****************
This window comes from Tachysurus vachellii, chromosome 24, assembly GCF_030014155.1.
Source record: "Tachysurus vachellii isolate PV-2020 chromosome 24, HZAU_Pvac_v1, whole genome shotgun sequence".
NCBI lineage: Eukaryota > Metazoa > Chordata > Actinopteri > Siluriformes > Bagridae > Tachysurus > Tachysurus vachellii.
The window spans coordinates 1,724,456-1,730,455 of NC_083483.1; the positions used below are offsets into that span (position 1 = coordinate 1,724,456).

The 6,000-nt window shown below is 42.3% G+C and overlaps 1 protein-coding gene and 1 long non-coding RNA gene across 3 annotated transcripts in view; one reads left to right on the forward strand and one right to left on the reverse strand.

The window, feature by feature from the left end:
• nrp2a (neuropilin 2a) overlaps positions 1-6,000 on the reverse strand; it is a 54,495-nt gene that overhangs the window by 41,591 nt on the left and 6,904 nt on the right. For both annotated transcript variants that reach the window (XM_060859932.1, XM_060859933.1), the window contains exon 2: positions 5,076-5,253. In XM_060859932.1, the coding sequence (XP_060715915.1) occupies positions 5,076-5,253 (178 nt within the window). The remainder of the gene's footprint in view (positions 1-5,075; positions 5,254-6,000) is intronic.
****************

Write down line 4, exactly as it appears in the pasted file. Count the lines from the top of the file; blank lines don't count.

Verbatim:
The window spans coordinates 1,724,456-1,730,455 of NC_083483.1; the positions used below are offsets into that span (position 1 = coordinate 1,724,456).